Enhanced depth imaging (EDI) using spectral-domain optical coherence tomography (SD-OCT) has greatly improved visualization of the choroid.1 We report a case of a subtle, symptomatic choroidal metastasis where EDI SD-OCT was beneficial to the diagnosis.
A 62-year-old woman noted 2 weeks of gradual painless decreasing vision in her left eye (OS). She saw an ophthalmologist, who referred her to Wills Eye Institute for presumed central serous chorioretinopathy. Her past medical history was significant for stage IV lung carcinoma diagnosed 6 months previously, treated currently with chemotherapy. She had a brain metastasis treated with radiation therapy 3 months previously.
On examination, her visual acuity was 6/15 in the right eye (OD) and 6/60 in the left eye (OS). Anterior segment examination was normal. Dilated fundus examination was normal OD. Mottled retinal pigment epithelial (RPE) changes were noted superotemporal to the optic disc margin OS, with a shallow serous retinal detachment overlying this region. No distinct mass was appreciated ophthalmoscopically.
Fluorescein angiography showed early delayed choroidal filling in the area of mottled pigmentation, late multiple pinpoint foci of hyperfluorescence, and late optic disc hyperfluorescence (Figure 1). SD-OCT images demonstrated submacular fluid and an irregular RPE contour. B-scan ultrasonography revealed normal findings without mass. In contrast, EDI SD-OCT images clearly delineated a hypo-reflective choroidal mass, measuring 553 μm at its thickest region, and 4.5 by 4.0 mm in diameter (Figure 2).
The patient was diagnosed with a presumed choroidal metastasis and was scheduled for treatment, but she subsequently suffered myocardial infarction and expired.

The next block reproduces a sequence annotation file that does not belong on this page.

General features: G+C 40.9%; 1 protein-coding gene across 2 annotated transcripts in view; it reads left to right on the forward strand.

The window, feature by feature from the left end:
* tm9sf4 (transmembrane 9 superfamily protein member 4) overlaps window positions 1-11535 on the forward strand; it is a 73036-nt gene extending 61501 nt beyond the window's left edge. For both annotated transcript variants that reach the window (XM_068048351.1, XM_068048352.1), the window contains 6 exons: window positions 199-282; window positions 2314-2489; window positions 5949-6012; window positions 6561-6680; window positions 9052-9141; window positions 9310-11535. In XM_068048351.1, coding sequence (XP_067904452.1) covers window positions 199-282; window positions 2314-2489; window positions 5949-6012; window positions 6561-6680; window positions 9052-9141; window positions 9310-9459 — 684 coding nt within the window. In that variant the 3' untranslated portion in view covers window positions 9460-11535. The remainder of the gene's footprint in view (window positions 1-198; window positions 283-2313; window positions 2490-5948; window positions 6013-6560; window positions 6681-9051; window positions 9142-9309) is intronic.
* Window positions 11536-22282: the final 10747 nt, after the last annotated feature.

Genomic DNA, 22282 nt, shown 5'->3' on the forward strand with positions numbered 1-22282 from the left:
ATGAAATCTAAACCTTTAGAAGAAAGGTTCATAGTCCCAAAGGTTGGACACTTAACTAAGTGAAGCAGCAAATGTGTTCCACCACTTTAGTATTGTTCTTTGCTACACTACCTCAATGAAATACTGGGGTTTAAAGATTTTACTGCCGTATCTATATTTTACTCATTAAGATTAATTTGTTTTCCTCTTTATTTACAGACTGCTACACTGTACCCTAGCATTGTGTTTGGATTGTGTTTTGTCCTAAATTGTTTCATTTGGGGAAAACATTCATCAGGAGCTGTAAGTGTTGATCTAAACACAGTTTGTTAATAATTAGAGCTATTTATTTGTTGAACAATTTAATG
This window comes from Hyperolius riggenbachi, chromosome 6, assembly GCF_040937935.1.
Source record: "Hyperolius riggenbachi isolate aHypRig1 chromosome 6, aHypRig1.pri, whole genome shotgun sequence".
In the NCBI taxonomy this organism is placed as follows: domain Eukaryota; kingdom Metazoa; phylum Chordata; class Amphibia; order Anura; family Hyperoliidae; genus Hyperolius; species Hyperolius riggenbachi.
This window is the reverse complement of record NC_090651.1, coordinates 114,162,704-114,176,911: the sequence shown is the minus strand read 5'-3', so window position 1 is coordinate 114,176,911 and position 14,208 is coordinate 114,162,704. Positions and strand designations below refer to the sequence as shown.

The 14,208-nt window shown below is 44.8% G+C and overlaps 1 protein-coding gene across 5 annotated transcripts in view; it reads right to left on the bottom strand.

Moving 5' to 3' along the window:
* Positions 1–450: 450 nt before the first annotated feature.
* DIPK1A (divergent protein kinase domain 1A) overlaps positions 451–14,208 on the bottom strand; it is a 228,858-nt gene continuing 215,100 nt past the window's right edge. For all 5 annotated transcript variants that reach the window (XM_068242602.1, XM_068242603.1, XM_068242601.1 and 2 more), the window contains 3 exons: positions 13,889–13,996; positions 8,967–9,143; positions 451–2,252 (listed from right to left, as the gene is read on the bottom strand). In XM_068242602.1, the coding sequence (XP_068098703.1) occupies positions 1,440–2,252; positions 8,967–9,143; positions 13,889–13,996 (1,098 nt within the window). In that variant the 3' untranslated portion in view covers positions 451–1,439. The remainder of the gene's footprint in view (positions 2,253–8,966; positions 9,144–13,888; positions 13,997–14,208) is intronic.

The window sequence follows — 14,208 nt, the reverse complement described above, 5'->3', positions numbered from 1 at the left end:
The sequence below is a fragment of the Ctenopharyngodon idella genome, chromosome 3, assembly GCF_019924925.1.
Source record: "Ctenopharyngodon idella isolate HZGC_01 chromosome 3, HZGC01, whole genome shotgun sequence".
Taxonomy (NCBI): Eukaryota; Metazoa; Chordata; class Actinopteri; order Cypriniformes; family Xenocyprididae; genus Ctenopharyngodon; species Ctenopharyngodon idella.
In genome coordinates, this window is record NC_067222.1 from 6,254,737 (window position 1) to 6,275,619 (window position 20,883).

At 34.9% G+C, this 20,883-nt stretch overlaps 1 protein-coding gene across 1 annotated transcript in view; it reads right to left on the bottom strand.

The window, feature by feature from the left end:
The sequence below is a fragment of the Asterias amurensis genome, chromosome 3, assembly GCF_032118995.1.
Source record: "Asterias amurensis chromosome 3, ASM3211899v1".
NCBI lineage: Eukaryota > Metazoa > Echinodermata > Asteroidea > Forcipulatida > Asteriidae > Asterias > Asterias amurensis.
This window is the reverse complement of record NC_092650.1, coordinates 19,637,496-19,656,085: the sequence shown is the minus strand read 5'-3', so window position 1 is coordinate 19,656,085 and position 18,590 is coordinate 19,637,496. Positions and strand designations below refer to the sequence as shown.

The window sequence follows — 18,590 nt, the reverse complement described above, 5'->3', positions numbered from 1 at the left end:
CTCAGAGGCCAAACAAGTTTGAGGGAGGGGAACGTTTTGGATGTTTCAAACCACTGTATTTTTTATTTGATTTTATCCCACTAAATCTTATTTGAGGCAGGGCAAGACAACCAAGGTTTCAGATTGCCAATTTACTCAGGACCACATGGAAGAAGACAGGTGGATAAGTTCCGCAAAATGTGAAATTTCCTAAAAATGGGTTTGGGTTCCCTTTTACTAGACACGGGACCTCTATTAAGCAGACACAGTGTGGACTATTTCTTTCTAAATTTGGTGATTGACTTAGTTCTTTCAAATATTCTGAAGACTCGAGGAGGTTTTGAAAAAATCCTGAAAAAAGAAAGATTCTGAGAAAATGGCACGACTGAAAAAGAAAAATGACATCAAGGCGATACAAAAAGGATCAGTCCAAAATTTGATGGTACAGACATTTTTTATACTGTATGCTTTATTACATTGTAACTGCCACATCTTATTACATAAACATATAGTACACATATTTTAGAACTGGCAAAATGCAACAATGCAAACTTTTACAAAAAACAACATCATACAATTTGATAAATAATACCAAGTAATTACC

This is a case of a subtle choroidal metastasis where EDI SD-OCT demonstrated a lesion that was otherwise inapparent on clinical examination, ultrasonography, and regular (non-EDI) SD-OCT imaging. The tumor reported here was hyporeflective and altered the normal choroidal contour on both non-EDI and EDI SD-OCT. On EDI SD-OCT, the choroidal thickness was definitively thickened in the region of the metastasis, and the exact dimensions of the lesion could be measured. Torres et al2 recently reported a series of EDI SD-OCT of 23 choroidal tumors, including small choroidal metastases that were visualized on examination but undetectable by ultrasound. In contrast, our patient did not have an obvious choroidal tumor visible on either examination or ultrasound.
In a large series of patients who had EDI SD-OCT of choroidal nevi, it was noted that quality of EDI SD-OCT images was sometimes suboptimal in lesions located away from the macula and optic nerve, as well as larger lesions.3 The use of EDI SD-OCT may therefore not always be helpful in detecting choroidal metastases or other tumors, depending on the size and location of the tumor. However, as demonstrated in this case, EDI SD-OCT can be a useful technique for detecting and measuring subtle choroidal tumors of the posterior pole.
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Shah SU, Kaliki S, Shields CL, Ferenczy SR, Harmon SA, Shields JA . Enhanced depth imaging optical coherence tomography of choroidal nevus in 104 cases. Ophthalmology 2012; 119 (5): 1066–1072.
The authors declare no conflict of interest.
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Witkin, A., Fischer, D., Shields, C. et al. Enhanced depth imaging spectral-domain optical coherence tomography of a subtle choroidal metastasis. Eye 26, 1598–1599 (2012). https://doi.org/10.1038/eye.2012.201
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